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(1) [Lord Byron began to compose Canto Uf. in October, 1819; but the outcry raised by the publication of Cantos I. and II. annoyed him so much, that he for a time laid the work aside, and afterwards proceeded in it only by fits and starts. Mr. Moore, who visited him while Canto III. was in progress says “So sensitive, indeed, in addition to his usual abundance of this quality, - did he, at length, grow on the subject, that when Mr. W. Bankes, who succeeded me as his visiter, happened to tell him, one day, that he had heard a Mr. Saunders (or some such name), then resident at Venice, declare that, in his opinion, ' Don Juan was all Grub-street, such an effect had this disparaging speech upon his mind (though coming from a person who, as he himself would have it, was ' nothing but a d-d salt-fish seller'), that, for some time after, by his own confession to Mr. Bankes, he could not bring himself to write another line of the Poem; and one morning, opening a drawer where the neglected manuscript lay, he said to his friend, 'Look here - this is all Mr. Saunders's Grub. street.'” – Cantos III. IV. and V. were published together in August; 1821,- still without the name either of author or bookseller. -E]





HAIL, Muse! et cetera. - We left Juan sleeping,

Pillow'd upon a fair and happy breast, And watch'd by eyes that never yet knew weeping,

And loved by a young heart, too deeply blest To feel the poison through her spirit creeping,

Or know who rested there, a foe to rest, Had soil'd the current of her sinless years, And turn'd her pure heart's purest blood to tears !


Oh, Love! what is it in this world of ours

Which makes it fatal to be loved ? Ah why
With cypress branches hast thou wreathed thy bowers,

And made thy best interpreter a sigh ?
As those who dote on odours pluck the flowers,

And place them on their breast - but place to die Thus the frail beings we would fondly cherish Are laid within our bosoms but to perish.(1)

(1) [This, we must allow, is pretty enough, and not at all objectionable in a moral point of view. We fear, however, that we cannot say as much for what follows: marrying is no joke, and therefore not a fit subject to VOL. XV.



In her first passion woman loves her lover,

In all the others all she loves is love, Which grows a habit she can ne'er get over,

And fits her loosely— like an easy glove, As you may find, whene'er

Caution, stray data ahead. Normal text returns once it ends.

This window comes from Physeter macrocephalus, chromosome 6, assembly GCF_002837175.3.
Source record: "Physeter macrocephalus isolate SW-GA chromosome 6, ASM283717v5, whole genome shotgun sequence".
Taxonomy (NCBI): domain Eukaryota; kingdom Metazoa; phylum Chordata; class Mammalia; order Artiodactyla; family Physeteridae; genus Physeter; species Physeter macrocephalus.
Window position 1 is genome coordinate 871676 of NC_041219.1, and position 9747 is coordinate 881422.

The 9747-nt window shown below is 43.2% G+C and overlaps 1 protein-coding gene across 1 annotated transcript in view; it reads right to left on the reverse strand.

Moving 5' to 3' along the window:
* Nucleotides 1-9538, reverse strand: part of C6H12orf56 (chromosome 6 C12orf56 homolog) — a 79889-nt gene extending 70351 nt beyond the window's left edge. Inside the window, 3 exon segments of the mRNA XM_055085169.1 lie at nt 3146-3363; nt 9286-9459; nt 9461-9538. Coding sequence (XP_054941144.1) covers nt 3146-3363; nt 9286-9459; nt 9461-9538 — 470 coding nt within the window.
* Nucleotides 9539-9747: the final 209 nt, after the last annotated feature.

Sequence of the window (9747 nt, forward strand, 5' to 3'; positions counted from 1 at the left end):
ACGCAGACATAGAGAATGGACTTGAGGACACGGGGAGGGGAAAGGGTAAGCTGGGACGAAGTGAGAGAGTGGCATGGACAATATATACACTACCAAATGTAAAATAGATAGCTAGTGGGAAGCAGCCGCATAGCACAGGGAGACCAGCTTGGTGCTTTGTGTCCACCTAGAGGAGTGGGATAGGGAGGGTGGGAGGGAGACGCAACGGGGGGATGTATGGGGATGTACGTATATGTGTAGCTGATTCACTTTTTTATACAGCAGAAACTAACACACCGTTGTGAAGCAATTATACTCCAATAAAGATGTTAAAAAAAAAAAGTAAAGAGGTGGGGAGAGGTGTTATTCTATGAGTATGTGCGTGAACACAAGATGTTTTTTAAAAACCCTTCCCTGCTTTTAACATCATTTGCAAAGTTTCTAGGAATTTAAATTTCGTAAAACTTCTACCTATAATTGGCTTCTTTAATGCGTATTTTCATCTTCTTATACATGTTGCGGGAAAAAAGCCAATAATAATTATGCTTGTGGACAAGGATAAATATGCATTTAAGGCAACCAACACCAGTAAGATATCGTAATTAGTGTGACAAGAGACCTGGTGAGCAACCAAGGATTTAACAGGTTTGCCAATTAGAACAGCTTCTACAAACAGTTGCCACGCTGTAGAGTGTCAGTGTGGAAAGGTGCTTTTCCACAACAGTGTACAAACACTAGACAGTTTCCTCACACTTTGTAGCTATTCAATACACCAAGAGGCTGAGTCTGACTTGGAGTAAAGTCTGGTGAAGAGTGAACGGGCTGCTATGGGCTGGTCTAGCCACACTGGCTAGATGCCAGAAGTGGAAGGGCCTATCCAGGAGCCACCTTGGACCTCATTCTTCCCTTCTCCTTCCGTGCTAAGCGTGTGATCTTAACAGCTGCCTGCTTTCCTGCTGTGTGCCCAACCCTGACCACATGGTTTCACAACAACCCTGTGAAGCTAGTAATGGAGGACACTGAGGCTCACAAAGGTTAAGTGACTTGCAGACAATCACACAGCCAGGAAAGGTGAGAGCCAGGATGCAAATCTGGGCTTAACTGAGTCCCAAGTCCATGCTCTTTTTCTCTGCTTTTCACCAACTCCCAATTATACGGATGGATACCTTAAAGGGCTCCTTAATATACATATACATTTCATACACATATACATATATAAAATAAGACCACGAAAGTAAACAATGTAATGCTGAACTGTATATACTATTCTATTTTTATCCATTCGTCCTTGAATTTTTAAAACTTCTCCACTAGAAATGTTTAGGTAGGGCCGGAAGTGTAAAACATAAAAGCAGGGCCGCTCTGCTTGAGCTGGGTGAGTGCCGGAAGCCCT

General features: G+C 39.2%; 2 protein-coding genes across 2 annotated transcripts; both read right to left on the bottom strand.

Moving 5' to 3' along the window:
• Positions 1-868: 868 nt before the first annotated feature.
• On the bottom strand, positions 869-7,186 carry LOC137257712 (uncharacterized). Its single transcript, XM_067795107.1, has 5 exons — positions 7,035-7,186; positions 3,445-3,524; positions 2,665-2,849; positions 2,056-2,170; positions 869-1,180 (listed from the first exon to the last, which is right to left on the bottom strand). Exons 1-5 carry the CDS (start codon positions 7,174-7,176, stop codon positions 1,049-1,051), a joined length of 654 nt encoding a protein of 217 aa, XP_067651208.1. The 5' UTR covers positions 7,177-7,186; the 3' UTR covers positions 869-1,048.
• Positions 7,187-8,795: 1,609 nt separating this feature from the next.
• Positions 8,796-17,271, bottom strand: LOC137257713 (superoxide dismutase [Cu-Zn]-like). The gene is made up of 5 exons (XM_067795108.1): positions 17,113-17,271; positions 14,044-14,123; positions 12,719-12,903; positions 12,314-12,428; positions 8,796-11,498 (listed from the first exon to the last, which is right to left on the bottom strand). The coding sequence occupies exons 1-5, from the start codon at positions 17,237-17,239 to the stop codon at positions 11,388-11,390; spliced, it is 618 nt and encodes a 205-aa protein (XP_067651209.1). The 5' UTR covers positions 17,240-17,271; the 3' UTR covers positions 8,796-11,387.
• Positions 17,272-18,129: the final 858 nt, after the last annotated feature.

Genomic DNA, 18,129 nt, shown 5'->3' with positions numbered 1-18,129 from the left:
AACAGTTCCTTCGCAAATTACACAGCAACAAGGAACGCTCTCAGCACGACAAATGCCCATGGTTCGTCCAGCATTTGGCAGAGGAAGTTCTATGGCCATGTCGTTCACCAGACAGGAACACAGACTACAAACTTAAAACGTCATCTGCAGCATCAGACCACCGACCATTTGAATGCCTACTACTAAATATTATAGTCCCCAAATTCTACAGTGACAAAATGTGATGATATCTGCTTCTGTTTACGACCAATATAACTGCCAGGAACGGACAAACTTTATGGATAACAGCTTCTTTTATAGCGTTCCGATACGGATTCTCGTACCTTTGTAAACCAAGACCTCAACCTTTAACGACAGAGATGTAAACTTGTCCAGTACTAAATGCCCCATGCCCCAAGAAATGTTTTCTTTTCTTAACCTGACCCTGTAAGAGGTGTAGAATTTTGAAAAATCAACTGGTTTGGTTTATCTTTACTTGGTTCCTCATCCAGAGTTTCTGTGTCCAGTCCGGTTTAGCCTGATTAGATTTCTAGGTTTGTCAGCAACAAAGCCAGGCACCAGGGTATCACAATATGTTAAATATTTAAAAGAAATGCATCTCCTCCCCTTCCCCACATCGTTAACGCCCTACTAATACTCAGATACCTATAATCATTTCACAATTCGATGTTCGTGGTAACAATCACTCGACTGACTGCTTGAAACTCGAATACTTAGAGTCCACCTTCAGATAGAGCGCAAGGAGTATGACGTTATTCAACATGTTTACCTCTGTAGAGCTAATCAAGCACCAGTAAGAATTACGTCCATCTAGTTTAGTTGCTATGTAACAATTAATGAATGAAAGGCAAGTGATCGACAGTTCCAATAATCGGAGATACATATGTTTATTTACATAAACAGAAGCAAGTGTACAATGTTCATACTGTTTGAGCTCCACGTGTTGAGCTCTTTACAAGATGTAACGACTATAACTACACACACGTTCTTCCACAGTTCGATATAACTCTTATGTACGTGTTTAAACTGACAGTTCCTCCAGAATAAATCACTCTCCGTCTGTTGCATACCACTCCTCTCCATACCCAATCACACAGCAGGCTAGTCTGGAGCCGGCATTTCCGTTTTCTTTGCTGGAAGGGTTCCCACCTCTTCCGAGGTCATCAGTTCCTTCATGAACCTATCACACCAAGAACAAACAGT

her: One man alone at first her heart can move ; She then prefers him in the plural number, Not finding that the additions much encumber.

like to prove


I know not if the fault be men's or theirs ;

But one thing's pretty sure; a woman planted — (Unless at once she plunge for life in prayers) —

After a decent time must be gallanted ; Although, no doubt, her first of love affairs

Is that to which her heart is wholly granted; Yet there are some, they say, who have had none, But those who have ne'er end with only one. (1)


'Tis melancholy, and a fearful sign

Of human frailty, folly, also crime,
That love and marriage rarely can combine,

Although they both are born in the same clime; Marriage from love, like vinegar from wine

A sad, sour, sober beverage — by time Is sharpen'd from its high celestial flavour Down to a very homely household savour.

joke about; besides, for a married man to be merry on that score, is very like trying to overcome the toothach by a laugh. - Hogg.]

(1) [These two lines are a versification of a saying of Montaigne.]


There's something of antipathy, as 't were,

Between their present and their future state ; A kind of flattery that's hardly fair

Is used until the truth arrives too latem Yet what can people do, except despair ?

The same things change their names at such a rate; For instance - passion in a lover's glorious, But in a husband is pronounced uxorious.



grow' ashamed of being so very fond; They sometimes also get a little tired (But that, of course, is rare), and then despond :

The same things cannot always be admired, Yet 't is “ so nominated in the bond,”

That both are tied till one shall have expired. Sad thought! to lose the spouse that was adorning Our days, and put one's servants into mourning.


There's doubtless something in domestic doings

Which forms, in fact, true love's antithesis ;
Romances paint at full length people's wooings,

But only give a bust of marriages;
For no one cares for matrimonial cooings,

There's nothing wrong in a connubial kiss :

if Laura had been Petrarch's wife, He would have written sonnets all his life? (1)


(1) [MS.

“ Had Petrarch's passion led to Petrarch's wedding,

How many sonnets had ensued the bedding?"]

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